Just to get you started and encourage you to check out the new book When Grandma Gatewood Took a Hike, here is a FREEBIE for you and your class to enjoy! Just visit my Teachers Pay Teachers Store and download your tri-fold for a quick taste of the book, the book study, and the simplicity of having this unit all set up and ready to go!


Credits:
When Grandma Gatewood Took a Hike by Michelle Houts (author), copyright 2016 Ohio University Press.  This material is used by permission of Ohio University Press, www.ohioswallow.com.

Early Finisher Activities for Elementary and Middle School Students! Great for Sub Planning, Too!

Now that the school year is in full swing, you may be searching for quick, educational NO-PREP worksheets. I will start with the Elementary students:
Subtraction Solve and Draw - No Prep - Great for Early Finishers and Subs!
Students LOVE the math and drawing combination! Click to visit Teachers Pay Teachers!
The worksheets catch students' eyes because most students enjoy drawing and coloring, and teachers love the idea that students are combining math, reading, and art!

Subtraction Solve and Draw - No Prep worksheets for early finishers and subs!
Subtraction Solve and Draw Pack - Click to visit Teachers Pay Teachers
When students ASK FOR MORE, you KNOW you're on the right track! My students are asking for more - they benefit from the additional subtraction practice and they LOVE comparing pictures!

Super for Substitute Teacher Plans and Early Finishers! Click to visit Teachers Pay Teachers
I leave at least one set of Solve and Draw Subtraction pages in my Sub Tub at all times. I also leave a set of mazes.

Combine Subtraction, reading, and drawing all in one product! Click to visit Teachers Pay Teachers
Who says math has to be boring and monotonous? It doesn't! Supplement your curriculum with some fun but educational, NO-PREP worksheets!

Addition and Subtraction Mazes - With and Without Regrouping!
Addition and Subtraction Mazes - With and Without Regrouping! Click to visit Teachers Pay Teachers
The best part about these mazes is that ALL students succeed! Even if a student misses a problem or two, they still are able to get back on the right path to complete the maze with success!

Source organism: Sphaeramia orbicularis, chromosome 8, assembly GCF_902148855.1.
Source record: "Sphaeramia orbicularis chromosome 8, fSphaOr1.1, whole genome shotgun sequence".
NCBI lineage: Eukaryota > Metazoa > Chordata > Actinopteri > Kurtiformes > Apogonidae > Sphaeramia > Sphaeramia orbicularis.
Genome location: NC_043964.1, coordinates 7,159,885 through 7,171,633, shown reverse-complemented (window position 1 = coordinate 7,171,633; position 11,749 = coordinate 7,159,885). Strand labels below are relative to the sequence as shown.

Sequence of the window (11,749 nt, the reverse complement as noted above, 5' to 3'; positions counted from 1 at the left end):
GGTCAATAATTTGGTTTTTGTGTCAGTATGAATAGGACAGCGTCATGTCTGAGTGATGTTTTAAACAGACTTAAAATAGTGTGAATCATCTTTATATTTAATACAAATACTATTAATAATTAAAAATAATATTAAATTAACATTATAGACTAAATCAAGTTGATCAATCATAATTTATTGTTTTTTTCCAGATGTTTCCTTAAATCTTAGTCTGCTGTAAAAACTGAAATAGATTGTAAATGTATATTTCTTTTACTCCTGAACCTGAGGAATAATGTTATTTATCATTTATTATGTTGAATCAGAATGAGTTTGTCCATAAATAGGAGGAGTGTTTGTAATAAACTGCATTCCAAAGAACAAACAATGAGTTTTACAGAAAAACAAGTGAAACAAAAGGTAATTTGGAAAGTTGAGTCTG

Basic Addition Fact Mazes - Every Student is Successful!
Basic Addition Facts for young learners! Click to visit Teachers Pay Teachers

Two Digit Addition Mazes with and without Regrouping!
Two Digit Addition - every student succeeds! Click to visit Teachers Pay Teachers

Subtraction Mazes with and without regrouping
Subtraction With and Without Regrouping! Click to visit Teachers Pay Teachers
There are three different sets of mazes - Basic Addition, Two-Digit Addition, and Subtraction. Try them - you will LOVE them!

Now for Middle School through High School!

Distributive Property Mazes - Algebraic Expressions with one Variable
Algebraic Expressions With One Variable! Click to visit Teachers Pay Teachers
For all of the Middle Schoolers on up through High School, try the Distributive Property Mazes, Order of Operations Mazes, and Cootie Catchers!

Order of Operations Mazes - every student is successful!
Order of Operations Mazes with No Exponents - With and Without Division! Click to visit Teachers Pay Teachers
Finally, try this Integers Expressions Bundle! It includes Cootie Catchers and Adding and Subtracting Integers Task Cards and Integers Cards (used for games like War)!

Cootie Catchers for Integer Expressions
Easy Differentiation with Task Cards and Cootie Catchers! Click to visit Teachers Pay Teachers
Bottom line - we all know that when we combine education and fun, we have a winning combination and students are the winners!

Filing Cabinet and Contact Paper - Amazing!

Hello! Hope your school year is off to a FANTABULOUS start!

This is a quick blog post about the amazing transformation of an ugly duckling into a beautiful swan! Ok, well, beautiful might be a stretch - but it's at least an attractive swan!

Here is the before picture:

Easy renovation for filing cabinet
Incredibly shabby!
I couldn't look at this crooked, squeaky filing cabinet for one more minute!

Armed with a roll of contact paper from Walmart, a hammer, and a screwdriver, I got busy. I will be the first to admit that I man-handled this filing cabinet. I stuck the screwdriver between the label holder and tugged and pulled until it popped out. It was somewhat bent up, but I hammered it flat again. That's the man-handling part.